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248. Optimising speed in Codea

November 27, 2015

Codea is amazingly fast. For example, it can run the tan function (which is not simple) between 100,000 and 600,000 times per second, depending on your iPad.

This means you rarely have to worry about speed, in most projects. But if you push Codea so hard that performance falls below 60 frames per second, you may need to improve it. And because some things run faster than others, there are some tricks you can use, as shown below.

1. Don’t optimise

This surprising advice comes from someone who should know – the main developer of Lua, the language behind Codea – and many other experts agree.

What they mean, is that rather than fiddling about with optimising your code itself, you can usually get much better improvements by changing what your code is doing.

For example, if I am drawing 1,000 spaceships on the screen at once, and I am using readImage in the draw loop to get them from disk, I will get much better performance by reading the image into memory in the setup function, and spriting it in draw. If I want even better performance, I can use put the spaceships into individual meshes, and to improve it yet again, I can put them in a single mesh. Obviously, you need greater skills to do these things, so you should try to learn as much as you can, especially from other people and their code.

Similarly, if you are working in 3D, you may have hundreds of trees or other objects in a scene. Normally, you can leave it to OpenGL to culling (ie ignore) objects that are out of view of the camera, but if performance is suffering, there may be something you can do. Although OpenGL is quicker than Codea, it has to look at every vertex one at a time, whereas we can look at the whole object to decide whether to draw it or not. So if we have an object with 100 vertices, we can save OpenGL 100 vertex checks by testing if it is in the field of view or not. Even billboard objects, with only 6 vertices, are worth checking for visibility in this way.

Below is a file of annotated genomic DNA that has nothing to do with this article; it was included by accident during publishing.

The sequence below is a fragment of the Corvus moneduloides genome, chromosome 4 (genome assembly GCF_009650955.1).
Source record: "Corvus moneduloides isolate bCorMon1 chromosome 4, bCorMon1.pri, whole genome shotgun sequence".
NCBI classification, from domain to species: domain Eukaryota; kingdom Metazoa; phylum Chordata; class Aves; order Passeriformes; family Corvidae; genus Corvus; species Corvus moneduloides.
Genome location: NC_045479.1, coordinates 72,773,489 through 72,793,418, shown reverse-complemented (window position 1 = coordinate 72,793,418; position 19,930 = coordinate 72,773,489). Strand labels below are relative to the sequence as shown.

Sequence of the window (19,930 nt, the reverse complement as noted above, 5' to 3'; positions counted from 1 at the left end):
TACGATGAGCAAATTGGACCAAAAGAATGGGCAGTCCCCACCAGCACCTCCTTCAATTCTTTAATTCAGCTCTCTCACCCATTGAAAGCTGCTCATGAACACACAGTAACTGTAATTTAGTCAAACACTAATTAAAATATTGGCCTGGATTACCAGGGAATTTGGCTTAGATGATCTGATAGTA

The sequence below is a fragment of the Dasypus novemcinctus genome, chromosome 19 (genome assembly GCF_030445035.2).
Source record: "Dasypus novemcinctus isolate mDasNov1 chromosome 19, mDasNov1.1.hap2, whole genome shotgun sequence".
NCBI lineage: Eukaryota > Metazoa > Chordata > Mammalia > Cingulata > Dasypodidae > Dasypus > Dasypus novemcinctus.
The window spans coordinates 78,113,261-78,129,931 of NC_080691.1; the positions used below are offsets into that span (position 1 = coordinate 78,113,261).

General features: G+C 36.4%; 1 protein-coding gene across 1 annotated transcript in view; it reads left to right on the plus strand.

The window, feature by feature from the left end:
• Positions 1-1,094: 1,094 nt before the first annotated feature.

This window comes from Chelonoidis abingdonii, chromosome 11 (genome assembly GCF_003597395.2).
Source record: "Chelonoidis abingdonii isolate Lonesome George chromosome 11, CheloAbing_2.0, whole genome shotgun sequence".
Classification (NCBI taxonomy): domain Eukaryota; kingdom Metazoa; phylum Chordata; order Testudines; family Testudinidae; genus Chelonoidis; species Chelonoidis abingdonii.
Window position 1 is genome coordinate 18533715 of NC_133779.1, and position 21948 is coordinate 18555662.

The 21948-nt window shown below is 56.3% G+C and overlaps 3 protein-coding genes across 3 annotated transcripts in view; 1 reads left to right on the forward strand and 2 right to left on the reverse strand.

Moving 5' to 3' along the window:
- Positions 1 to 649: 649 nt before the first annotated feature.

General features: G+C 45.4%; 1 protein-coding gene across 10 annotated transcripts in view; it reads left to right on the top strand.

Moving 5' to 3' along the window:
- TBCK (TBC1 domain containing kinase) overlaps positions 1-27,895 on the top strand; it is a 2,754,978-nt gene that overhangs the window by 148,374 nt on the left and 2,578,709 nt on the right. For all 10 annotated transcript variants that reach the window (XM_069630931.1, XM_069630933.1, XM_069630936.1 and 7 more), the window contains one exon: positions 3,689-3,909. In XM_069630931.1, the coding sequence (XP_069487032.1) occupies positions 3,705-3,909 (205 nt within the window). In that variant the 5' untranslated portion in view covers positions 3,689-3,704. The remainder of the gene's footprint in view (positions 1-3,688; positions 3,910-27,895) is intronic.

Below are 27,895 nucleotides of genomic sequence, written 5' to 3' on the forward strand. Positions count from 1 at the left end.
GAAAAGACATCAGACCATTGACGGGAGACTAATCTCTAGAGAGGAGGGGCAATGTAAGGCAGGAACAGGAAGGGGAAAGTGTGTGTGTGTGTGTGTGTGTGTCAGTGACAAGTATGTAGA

So optimising what work you do is probably going to give you much greater improvements than optimising how you do it.

But if you’ve done all that, and your program still isn’t fast enough, read on.

2. Localise

Codea’s built in functions are held in a table named _G. Looking them up takes time and “localising” them can improve performance dramatically.

Suppose we have some code that uses math.sin and math.rad frequently.

s = math.sin(math.rad(angle))

We can make it run much faster (about 3x faster on my iPad!) by putting this “localisation” code first

local sin,rad=math.sin,math.rad 

and then using this code for our calculation

s = return sin(rad(angle)) 

This is because of the way Lua stores references. Local variables can be looked up much more quickly than global variables.

Important note – there is no point “localising” every time we calculate sin, because Codea has to look up the math.sin function in _G before it can localise it. So you don’t save any time by just using it once. The trick is to localise once, and then use the local value many times.

So the best place to put the localisation code is often at the very top of the code tab where you are going to do the calculations (or maybe just before the function that is going to use the localisation). Then the localisation lookup will only be done once, when Codea starts.

Does the same applies to the functions we write ourselves, since they are also stored in the global table? I tested a function that used sin and rad, to see if it made a difference if it was put into a different tab to the code that used it, and whether it made a difference if it was localised, and the result was that it didn’t seem to make any difference at all. Go figure.

Use shortcut functions

Lua has several shortcuts which are faster than math functions. These shortcuts date back to the early days when there were no such things as math libraries, and one character function codes saved space.

Each of these shortcuts is up to 2x faster

13.5//3 = 4 instead of math.floor(13.5/3)